Wednesday, August 14, 2013
Perhaps Walsh’s good friend and collaborator, Billy Bob Thornton said it best: “A real actor doesn’t try to make yourself look good all the time. Because the job of an actor is to portray the character that’s written, and portray it with all your might. J.T. did that everytime he did anything. If J.T. was in a movie that just plain sucked, he never did. He was always perfect.”
Tuesday, August 13, 2013
From there, we meet Oscar Grant, a 22-year-old living in Hayward, California. A title card tells us that it is the last day of 2008, and a brief exchange between Oscar (Michael B. Jordan) and his girlfriend, Sophina (Melonie Diaz) makes it clear that Oscar plans to go into the New Year a changed man. He’s going to stop selling weed, he’s going to stop sleeping around, and he’s going to be a better, more stable father for his and Sophia’s daughter. And, essentially, it is the notion of Oscar’s resolutions that fulfill the entirely of Fruitvale Station.
Monday, August 12, 2013
30-second PSA about the dangers of texting while driving. In the clip, a mother tearfully recalls how her young son, Xzavier, was hit by a car while crossing the street. And although I had seen PSAs of this kind, this specific one resonated for reasons I couldn’t fully explain. Maybe it was the stark, simple set-up of the woman’s interview. Maybe it was the clip’s use of silence to evoke thought. When I noticed that Werner Herzog, my favorite living filmmaker, had directed the clip, everything made sense. A master storyteller spent 30 seconds knocking the wind out of me, in a way I’ve come to expect from him.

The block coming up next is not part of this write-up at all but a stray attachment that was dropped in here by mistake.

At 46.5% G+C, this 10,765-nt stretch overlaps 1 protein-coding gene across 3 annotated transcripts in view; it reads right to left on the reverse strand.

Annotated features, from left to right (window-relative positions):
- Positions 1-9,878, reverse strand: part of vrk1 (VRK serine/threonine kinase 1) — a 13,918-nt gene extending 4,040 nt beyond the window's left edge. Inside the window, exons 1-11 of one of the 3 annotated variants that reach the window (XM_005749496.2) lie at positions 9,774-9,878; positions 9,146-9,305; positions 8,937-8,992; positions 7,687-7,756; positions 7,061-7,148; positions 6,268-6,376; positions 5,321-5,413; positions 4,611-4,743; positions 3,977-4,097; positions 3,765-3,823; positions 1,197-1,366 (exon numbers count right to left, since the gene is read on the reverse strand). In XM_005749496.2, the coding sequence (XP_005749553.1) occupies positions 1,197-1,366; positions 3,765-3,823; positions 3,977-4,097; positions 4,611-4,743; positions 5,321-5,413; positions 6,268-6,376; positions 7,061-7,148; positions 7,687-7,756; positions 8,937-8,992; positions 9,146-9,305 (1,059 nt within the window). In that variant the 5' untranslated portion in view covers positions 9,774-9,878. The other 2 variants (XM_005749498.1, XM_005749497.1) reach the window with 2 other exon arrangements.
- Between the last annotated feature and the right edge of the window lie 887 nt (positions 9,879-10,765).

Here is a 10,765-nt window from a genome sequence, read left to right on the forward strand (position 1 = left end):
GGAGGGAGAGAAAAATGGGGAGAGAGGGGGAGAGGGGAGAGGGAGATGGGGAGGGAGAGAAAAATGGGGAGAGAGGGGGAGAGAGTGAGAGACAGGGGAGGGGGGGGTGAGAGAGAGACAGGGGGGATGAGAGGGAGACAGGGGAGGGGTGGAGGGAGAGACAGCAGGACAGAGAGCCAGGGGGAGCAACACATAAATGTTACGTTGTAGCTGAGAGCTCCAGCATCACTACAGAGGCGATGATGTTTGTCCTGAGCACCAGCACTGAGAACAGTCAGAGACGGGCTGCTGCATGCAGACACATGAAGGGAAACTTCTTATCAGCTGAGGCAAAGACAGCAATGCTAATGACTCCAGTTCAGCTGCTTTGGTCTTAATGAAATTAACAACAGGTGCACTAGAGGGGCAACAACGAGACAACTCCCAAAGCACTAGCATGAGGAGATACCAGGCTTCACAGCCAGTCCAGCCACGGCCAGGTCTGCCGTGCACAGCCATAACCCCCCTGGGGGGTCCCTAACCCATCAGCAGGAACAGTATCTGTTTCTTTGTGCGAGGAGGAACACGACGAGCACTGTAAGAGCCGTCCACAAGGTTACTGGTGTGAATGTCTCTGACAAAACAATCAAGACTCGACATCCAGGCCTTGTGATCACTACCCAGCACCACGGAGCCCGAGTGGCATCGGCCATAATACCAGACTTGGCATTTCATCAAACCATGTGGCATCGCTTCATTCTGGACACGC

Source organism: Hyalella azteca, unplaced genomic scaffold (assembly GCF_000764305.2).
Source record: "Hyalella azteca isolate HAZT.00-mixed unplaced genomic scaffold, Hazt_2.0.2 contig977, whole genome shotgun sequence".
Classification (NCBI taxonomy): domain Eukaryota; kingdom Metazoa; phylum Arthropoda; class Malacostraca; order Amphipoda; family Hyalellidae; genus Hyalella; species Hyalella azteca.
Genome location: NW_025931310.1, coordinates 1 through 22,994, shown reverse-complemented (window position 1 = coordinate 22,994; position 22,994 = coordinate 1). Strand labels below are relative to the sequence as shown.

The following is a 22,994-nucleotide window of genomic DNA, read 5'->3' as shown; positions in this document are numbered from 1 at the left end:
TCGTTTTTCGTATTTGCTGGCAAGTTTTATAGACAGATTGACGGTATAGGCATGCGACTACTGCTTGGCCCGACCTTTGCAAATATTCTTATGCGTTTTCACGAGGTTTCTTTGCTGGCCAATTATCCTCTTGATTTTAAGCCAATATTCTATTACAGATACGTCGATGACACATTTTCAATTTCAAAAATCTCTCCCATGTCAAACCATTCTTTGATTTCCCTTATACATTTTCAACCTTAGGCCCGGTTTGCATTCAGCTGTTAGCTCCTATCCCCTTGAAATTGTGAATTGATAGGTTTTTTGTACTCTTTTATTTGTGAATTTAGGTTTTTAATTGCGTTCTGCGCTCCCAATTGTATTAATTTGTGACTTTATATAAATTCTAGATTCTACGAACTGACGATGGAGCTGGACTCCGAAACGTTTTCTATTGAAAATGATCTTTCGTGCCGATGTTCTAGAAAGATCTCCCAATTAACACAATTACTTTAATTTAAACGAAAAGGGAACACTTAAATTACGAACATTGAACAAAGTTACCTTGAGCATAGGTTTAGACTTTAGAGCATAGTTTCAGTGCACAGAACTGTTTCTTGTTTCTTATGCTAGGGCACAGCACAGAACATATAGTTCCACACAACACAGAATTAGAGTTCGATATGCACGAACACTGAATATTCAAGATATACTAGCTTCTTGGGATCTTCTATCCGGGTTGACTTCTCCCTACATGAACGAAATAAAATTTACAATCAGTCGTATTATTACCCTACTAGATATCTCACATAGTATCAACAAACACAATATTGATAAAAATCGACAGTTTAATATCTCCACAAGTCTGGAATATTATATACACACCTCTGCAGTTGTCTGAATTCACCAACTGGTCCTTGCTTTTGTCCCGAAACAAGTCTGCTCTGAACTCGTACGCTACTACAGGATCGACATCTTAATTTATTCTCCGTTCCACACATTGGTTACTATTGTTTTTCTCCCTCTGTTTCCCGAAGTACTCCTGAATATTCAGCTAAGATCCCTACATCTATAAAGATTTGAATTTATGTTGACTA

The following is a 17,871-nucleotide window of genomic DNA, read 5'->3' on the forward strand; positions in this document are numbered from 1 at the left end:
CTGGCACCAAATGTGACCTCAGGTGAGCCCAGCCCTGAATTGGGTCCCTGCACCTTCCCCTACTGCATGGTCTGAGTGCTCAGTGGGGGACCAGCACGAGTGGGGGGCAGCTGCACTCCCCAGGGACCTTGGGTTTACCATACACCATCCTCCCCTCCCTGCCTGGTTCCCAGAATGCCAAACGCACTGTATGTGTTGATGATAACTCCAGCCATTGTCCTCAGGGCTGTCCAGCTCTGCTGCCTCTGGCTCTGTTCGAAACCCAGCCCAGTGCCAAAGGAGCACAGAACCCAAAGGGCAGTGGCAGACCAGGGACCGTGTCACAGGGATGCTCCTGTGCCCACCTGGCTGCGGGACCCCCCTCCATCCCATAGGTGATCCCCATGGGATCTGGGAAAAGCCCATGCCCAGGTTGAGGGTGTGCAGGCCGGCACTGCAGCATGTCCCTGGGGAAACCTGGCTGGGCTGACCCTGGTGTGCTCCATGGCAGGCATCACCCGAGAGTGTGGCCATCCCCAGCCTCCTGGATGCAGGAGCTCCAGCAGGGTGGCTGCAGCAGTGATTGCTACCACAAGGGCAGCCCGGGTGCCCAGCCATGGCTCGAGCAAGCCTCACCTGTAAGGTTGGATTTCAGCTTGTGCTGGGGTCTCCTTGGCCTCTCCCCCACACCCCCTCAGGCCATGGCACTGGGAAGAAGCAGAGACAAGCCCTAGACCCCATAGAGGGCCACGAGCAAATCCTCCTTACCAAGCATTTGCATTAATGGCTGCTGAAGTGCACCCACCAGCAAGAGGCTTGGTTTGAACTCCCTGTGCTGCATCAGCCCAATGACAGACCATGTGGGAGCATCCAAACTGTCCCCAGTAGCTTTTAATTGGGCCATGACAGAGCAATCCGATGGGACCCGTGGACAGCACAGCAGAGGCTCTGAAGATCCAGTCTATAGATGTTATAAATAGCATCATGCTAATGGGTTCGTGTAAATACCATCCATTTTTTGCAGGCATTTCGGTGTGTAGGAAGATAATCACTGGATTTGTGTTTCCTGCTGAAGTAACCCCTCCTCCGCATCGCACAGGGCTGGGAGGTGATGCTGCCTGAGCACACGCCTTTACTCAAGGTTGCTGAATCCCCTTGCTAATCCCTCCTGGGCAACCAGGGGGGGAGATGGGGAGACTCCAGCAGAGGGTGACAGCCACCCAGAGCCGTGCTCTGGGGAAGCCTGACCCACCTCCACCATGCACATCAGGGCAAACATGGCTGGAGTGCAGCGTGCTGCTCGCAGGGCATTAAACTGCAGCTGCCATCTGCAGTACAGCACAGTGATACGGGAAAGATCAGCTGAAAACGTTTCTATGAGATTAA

Saturday, August 10, 2013
One could argue that those two things are the basis for any good film. Fair point. But for Allen, the strengths of these traits make or break him. Nearly all of his films are exceptionally cast, yet without a good story, we watch extremely talented actors flounder through Allen’s distinct world. Think To Rome with Love and You Will Meet a Tall Dark Stranger, to name a few recent ones.
This lack of exploration is evident throughout Lovelace. And while I didn’t catch any other blatant chronological errors in the film, I can certainly attest to the fact that Lovelace is a dull, needlessly complex, laughably misguided mess.
Friday, August 9, 2013
Thursday, August 8, 2013
Note: Before we go further, know that I am going to spoil essential elements to the thickly layered plot of this film. In short, if you haven’t seen No Country For Old Men, skip this post and Go. Watch. It. Now.
Tuesday, August 6, 2013
Sunday, August 4, 2013
Saturday, August 3, 2013
The thing is, Blackfish isn’t an agenda film. Not really. It doesn’t tell us, the audience, or them, the perpetrators, what to do. There are no pleas for how to “fix this.” No title card telling us what organization to follow as a means of support. Director Gabriela Cowperthwaite has been upfront about the fact that she isn’t an activist, but rather an observer. And that’s what Blackfish asks us to do: observe. Which works as much in its favor as it does to its determent.